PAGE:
Rick Hansen (Rendered by Shary Bartlett)

Rick Hansen (Rendered by Shary Bartlett)

Rick Hansen (Rendered by Shary Bartlett)

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Mind in Motion

A healthy and inclusive mind expands, creating a world that supports growth, is tied to nature and intertwined with all living creatures. Symbolizing the globe that Rick Hansen travelled around on his Man In Motion World Tour, it is sustained through a spine and cradled by an arbutus tree. Bright, saturated colours give way to darkness, but a spark of light emerges, like a wheel, giving hope and inspiration.

About The Artist

Iconic Canadian Rick Hansen established the Rick Hansen Foundation in 1988 following his Man in Motion tour to raise awareness about the potential of, and barriers facing, people with disabilities. Artist Shary Bartlett proudly followed his athletic Paralympic victories and world tour, and was honoured to interpret Hansen’s vision in this brain sculpture. As the daughter-in-law of someone who has Alzheimer’s disease, she marvels at how this complex organ harbours such intelligence, abilities and memories, and its profound impact on love and human experience.

Shary Bartlett’s paintings are held in public and private collections in Canada and the US.  She teaches art internationally and nationally and her mixed media work and techniques are published in the books, Encaustic Art in the 21st Century and Encaustic Revelation.

Website: www.sharybartlett.com


Artist’s statement – Shary Bartlett

The Brain Project – Rick Hansen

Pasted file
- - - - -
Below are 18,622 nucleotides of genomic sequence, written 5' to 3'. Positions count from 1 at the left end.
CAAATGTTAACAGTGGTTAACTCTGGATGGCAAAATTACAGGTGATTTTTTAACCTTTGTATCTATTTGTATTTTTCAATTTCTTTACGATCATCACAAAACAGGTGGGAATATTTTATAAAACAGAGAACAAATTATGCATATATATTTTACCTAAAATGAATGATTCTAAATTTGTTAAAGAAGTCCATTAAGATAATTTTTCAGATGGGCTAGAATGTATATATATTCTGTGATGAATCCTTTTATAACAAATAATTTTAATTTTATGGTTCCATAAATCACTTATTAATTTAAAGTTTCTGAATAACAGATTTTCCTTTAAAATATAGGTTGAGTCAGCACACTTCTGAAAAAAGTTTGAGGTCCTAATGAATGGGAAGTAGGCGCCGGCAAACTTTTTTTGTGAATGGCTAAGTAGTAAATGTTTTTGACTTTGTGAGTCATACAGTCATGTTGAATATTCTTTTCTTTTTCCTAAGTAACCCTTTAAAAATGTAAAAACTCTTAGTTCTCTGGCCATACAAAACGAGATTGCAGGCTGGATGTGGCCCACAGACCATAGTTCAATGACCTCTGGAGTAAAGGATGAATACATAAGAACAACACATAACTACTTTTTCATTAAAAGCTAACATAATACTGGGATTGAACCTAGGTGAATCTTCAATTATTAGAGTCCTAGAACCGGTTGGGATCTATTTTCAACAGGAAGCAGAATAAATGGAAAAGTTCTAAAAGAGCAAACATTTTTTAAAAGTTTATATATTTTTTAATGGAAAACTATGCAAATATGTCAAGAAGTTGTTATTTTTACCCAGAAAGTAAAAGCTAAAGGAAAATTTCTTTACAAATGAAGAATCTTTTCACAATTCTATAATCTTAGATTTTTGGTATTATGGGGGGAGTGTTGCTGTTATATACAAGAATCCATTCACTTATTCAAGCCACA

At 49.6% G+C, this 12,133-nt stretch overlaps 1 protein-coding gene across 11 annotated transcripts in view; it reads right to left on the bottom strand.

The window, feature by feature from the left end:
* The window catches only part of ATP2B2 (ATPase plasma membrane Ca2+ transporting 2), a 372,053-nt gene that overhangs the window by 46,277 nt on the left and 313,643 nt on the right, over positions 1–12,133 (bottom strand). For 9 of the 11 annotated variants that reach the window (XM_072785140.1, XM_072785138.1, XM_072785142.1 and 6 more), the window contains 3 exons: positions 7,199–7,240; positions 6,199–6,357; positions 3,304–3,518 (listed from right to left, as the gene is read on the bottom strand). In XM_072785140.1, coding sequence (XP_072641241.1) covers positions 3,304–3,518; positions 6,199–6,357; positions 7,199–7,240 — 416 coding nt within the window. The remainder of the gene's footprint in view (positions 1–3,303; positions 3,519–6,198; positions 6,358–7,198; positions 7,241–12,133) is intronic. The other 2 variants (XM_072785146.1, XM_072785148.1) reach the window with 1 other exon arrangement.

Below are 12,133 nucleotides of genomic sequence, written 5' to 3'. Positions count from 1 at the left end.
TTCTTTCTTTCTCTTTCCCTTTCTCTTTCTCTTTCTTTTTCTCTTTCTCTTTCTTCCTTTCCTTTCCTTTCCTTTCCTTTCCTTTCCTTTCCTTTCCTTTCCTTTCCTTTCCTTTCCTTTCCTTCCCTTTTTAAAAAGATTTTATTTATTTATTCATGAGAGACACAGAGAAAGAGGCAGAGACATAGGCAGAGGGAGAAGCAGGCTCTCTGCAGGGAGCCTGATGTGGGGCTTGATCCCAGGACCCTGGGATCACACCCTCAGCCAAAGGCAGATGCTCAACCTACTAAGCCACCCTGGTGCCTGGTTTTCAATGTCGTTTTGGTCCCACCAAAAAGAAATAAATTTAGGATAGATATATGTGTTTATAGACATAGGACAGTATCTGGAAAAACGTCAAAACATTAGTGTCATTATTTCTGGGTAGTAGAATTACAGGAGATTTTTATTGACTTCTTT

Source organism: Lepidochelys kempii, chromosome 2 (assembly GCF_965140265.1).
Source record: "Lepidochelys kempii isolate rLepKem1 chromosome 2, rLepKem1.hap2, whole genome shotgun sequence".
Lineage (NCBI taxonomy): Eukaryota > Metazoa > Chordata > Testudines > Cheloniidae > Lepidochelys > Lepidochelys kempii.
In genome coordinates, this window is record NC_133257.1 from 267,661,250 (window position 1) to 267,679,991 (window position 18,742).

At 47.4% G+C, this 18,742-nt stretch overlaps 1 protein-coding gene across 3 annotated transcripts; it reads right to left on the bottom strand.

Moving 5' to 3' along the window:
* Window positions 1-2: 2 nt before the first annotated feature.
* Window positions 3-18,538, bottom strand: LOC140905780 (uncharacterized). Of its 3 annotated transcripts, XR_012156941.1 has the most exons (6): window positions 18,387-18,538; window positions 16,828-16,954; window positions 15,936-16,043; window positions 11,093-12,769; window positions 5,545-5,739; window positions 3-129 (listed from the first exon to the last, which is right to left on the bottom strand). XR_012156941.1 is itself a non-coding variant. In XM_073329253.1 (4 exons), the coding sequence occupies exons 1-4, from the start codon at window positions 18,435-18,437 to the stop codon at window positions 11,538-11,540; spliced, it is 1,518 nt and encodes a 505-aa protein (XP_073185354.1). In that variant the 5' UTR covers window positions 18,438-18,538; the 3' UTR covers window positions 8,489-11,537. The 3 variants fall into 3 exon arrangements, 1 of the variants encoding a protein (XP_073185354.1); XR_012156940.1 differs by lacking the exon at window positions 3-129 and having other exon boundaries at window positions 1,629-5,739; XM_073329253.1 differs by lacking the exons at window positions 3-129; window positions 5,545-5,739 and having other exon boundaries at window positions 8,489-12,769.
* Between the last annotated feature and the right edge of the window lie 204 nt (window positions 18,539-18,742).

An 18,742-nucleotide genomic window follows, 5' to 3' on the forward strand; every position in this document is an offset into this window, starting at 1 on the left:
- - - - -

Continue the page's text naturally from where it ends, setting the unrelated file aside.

Artist Shary Bartlett was commissioned to interpret and render Rick Hansen’s brain for The Brain Project. Her piece was inspired by Rick’s philosophy of “Many in Motion” – that dreams can be achieved when people work as a team to bring about change.

The top of sculpture is in the shape of the circular route Rick traveled during his 1985-87 Man in Motion world tour. The trunk is shaped like a spinal cord, referencing Rick’s spinal cord injury sustained as a teenager, which left him paralyzed from the waist down. There are also icons and symbols for the brain, including references to wheels, for all he continues to achieve in his wheelchair. Bartlett also included nods to ecological health based on Rick’s belief that the planet is one synergistic ecosystem that connects people, land, oceans and animals.

Bartlett uses colours that are bright, energetic and beautiful, but also includes areas of shadow, symbolizing how both are realities of life. Alzheimer’s disease can represent life’s darkness, but Bartlett implemented Rick’s decision to focus on the world’s positive light, which emerges, like a wheel, from the sunlit point on the sculpture’s surface.